Being a Cotswolds lad, born and raised, i’d have to liken HCMF’s ‘Shorts’ day of free miniature concerts yesterday to a long walk over the hills, with spectacular vistas yet passing through numerous fields randomly distributed with large cowpats. In each field, you pick a direction and stick to it, with obvious consequences. In short, we all ended the day a little muckier than we’d started. There was some stiff (or should that be gooey) competition, but the most voluminous clod-dollop was undoubtedly Joe Hamlen‘s Shipping, designed to be played in real-time to accompany the live broadcast of the shipping forecast. The concept is an interesting one (although similar to Peter Ablinger’s Renate Fuczik) but its execution—with all due respect to pianist Richard Uttley, who’d been sent into battle (no fewer than four times, two of them at extremely late and early hours of the day) without a scrap of armour—was entirely inept, resulting in a dull, essentially undifferentiated sequence of chords (different chords are used, according to geographical location, but an examination of the score revealed how similar they all are) with some occasional octave displacement and dynamic swells. Rubbish.
Pausing only to shake the clods from our boots, the much more positive rest of the day brought into focus the fact that HCMF 2015 is above all exploring extremes. And yesterday we really got them. Some came in new forms of idiomaticism, as in the UK première of Mauricio Pauly‘s The Threshing Floor, which completely reinvented duo Scapegoat‘s sax and percussion, and here once again were found the twin poles of pitch and noise, emanating from both players. Pauly’s use of structure and materials was similarly inventive, with fiery counterpoint, some lovely extended periods of resonance and carefully-controlled feedback as well as full-on industrial regularity, all within what was a thoroughly thoughtful and thought-provoking work. One wanted to hear it all over again as soon as it had finished. Mexican composer Julio Estrada‘s yuunohui incorporated extremes of performer interaction, where—and considering the piece exists also as a collection of solo works, brought together for the ensemble version, this is not surprising—it sounded not at all as though Ensemble CEPROMUSIC were functioning as a united group but as a disparate bunch of independent soloists, all playing simultaneously. In the first few movements, despite obvious interest in certain parts, it just didn’t gel or connect or cohere. (Plus, there was the nagging sense that yuunohui‘s soundworld and gestures all felt a bit dated.) But when the numbers were reduced, things got really interesting, a fantastical viola solo and subsequent string trio both being highly impressive. Birmingham choir Via Nova‘s rendition of Karin Rehnqvist‘s I Himmelen was seriously exciting, vividly negotiating her complex amalgam of intoning, chanting and folk singing elements, with special praise going to the sopranos who articulated some staggeringly high notes with spot-on intonation. It’s a real shame we don’t hear substantially more choral and vocal music at HCMF.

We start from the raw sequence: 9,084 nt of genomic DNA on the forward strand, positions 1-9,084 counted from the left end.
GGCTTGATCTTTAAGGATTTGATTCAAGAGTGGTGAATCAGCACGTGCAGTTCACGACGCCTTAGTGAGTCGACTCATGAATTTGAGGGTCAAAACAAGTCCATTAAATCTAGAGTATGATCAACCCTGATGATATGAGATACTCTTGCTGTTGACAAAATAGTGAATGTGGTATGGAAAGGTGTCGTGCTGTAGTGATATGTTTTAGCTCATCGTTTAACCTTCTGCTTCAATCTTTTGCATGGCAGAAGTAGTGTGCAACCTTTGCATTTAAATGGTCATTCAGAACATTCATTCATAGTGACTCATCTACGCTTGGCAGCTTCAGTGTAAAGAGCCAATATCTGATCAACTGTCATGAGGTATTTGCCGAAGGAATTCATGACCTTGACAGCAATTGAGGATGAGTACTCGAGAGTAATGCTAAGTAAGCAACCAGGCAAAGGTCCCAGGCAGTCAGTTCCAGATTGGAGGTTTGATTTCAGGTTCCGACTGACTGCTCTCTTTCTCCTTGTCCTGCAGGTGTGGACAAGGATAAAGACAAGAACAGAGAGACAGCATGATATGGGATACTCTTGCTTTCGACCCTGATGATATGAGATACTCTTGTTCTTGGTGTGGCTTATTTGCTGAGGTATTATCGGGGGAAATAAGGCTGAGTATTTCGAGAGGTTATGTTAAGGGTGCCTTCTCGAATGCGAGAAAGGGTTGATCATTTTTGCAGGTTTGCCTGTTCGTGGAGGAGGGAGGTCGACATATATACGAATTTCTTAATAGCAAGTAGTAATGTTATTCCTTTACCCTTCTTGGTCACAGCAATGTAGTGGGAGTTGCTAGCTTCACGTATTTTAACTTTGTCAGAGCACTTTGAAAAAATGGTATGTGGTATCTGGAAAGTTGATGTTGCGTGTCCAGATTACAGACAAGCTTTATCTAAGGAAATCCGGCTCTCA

But for the most, erm, extreme extremes of the day, we’ve got to turn to two composers who, in hindsight—and to my considerable surprise—one realised were actually working in not dissimilar ways, at opposite ends of the spectrum. Jakob Ullmann‘s solo IV for solo double bass, being given its world première by Dominic Lash, starts from a fundamental state of almost nothing and then makes the most microscopic, delicate inroads, with all of the sonic impact of a snowflake landing on a feather. Lash caressed the instrument—its body as much as its strings—with the lightest of touches, in a sensual display that elicited the tiniest of whispers, moans and whistles, practically never expanding into something we might call a discernible pitch. Of course, when your soundworld has an upper dynamic bound of pianississimo, you’re asking for trouble, and a plague would be entirely deserved on the house of whichever witless fool it was who merrily allowed their phone to vibrate constantly throughout the final five minutes of the piece, which in this context wasn’t just extremely audible, but introduced a regular rhythmic aspect into an environment that was otherwise entirely devoid of it. Ullmann clearly either didn’t hear it (ironic?) or didn’t care, as his happiness at the end of Lash’s exhausting performance could hardly have been more exuberant. Composed in 2010, Polish composer Zbigniew Karkowski‘s Fluster, receiving its UK première, is also for a solo bass instrument, in this case electric bass, extensively electronically treated. In complete contrast to Ullmann, the piece starts from a fundamental state of overload, from which it begins its own delicate intrusions. Brilliantly executed by Karkowski’s performing partner for many years Kasper Toeplitz, Fluster passes through three phases, the first acting in the lowest frequency bands, our bodies being pummelled as smooth, small shapes began to trace discrete paths through the massive onslaught of booming spasms and convulsions, as though they were swimming across the surface of the sun. With the introduction of higher frequencies, Toeplitz began to resemble the operator of a blast furnace, using a variety of implements (including steel wool, metal slides and an e-bow) across the strings of his instrument to elicit more sharply-defined grooves and contours in the texture, shifting, sliding and evolving at slow speeds. The culmination was a modest withdrawal of intensity, passing through a number of mid to high registers, pitches focussed into sharp laser points that burned right through the space. Both as a composition and as a performance, Fluster was utterly amazing.